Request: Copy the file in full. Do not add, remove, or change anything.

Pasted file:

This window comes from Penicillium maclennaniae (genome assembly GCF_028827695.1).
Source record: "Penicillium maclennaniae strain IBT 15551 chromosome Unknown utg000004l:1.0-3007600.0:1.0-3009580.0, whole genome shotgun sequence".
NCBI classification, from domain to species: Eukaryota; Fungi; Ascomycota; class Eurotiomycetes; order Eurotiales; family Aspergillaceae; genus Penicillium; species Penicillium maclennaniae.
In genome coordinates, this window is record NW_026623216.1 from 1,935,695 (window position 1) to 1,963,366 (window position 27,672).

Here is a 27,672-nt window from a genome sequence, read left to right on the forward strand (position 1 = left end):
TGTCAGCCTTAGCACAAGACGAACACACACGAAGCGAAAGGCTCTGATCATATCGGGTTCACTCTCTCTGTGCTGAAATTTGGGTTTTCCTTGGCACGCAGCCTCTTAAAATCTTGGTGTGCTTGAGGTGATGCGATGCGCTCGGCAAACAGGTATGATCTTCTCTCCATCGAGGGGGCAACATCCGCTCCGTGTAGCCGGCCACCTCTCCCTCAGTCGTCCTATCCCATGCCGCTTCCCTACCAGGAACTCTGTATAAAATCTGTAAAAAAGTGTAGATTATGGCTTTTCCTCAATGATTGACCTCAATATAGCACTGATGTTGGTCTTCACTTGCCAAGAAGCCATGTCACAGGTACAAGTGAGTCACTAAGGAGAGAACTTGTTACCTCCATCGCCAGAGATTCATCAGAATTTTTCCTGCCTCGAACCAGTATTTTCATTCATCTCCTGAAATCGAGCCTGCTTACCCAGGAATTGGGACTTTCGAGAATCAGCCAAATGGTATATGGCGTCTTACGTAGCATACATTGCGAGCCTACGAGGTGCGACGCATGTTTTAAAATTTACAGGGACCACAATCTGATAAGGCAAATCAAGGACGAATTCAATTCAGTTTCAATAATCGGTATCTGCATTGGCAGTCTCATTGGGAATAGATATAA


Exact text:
This window comes from Penicillium maclennaniae (genome assembly GCF_028827695.1).
Source record: "Penicillium maclennaniae strain IBT 15551 chromosome Unknown utg000004l:1.0-3007600.0:1.0-3009580.0, whole genome shotgun sequence".
NCBI classification, from domain to species: Eukaryota; Fungi; Ascomycota; class Eurotiomycetes; order Eurotiales; family Aspergillaceae; genus Penicillium; species Penicillium maclennaniae.
In genome coordinates, this window is record NW_026623216.1 from 1,935,695 (window position 1) to 1,963,366 (window position 27,672).

Here is a 27,672-nt window from a genome sequence, read left to right on the forward strand (position 1 = left end):
TGTCAGCCTTAGCACAAGACGAACACACACGAAGCGAAAGGCTCTGATCATATCGGGTTCACTCTCTCTGTGCTGAAATTTGGGTTTTCCTTGGCACGCAGCCTCTTAAAATCTTGGTGTGCTTGAGGTGATGCGATGCGCTCGGCAAACAGGTATGATCTTCTCTCCATCGAGGGGGCAACATCCGCTCCGTGTAGCCGGCCACCTCTCCCTCAGTCGTCCTATCCCATGCCGCTTCCCTACCAGGAACTCTGTATAAAATCTGTAAAAAAGTGTAGATTATGGCTTTTCCTCAATGATTGACCTCAATATAGCACTGATGTTGGTCTTCACTTGCCAAGAAGCCATGTCACAGGTACAAGTGAGTCACTAAGGAGAGAACTTGTTACCTCCATCGCCAGAGATTCATCAGAATTTTTCCTGCCTCGAACCAGTATTTTCATTCATCTCCTGAAATCGAGCCTGCTTACCCAGGAATTGGGACTTTCGAGAATCAGCCAAATGGTATATGGCGTCTTACGTAGCATACATTGCGAGCCTACGAGGTGCGACGCATGTTTTAAAATTTACAGGGACCACAATCTGATAAGGCAAATCAAGGACGAATTCAATTCAGTTTCAATAATCGGTATCTGCATTGGCAGTCTCATTGGGAATAGATATAA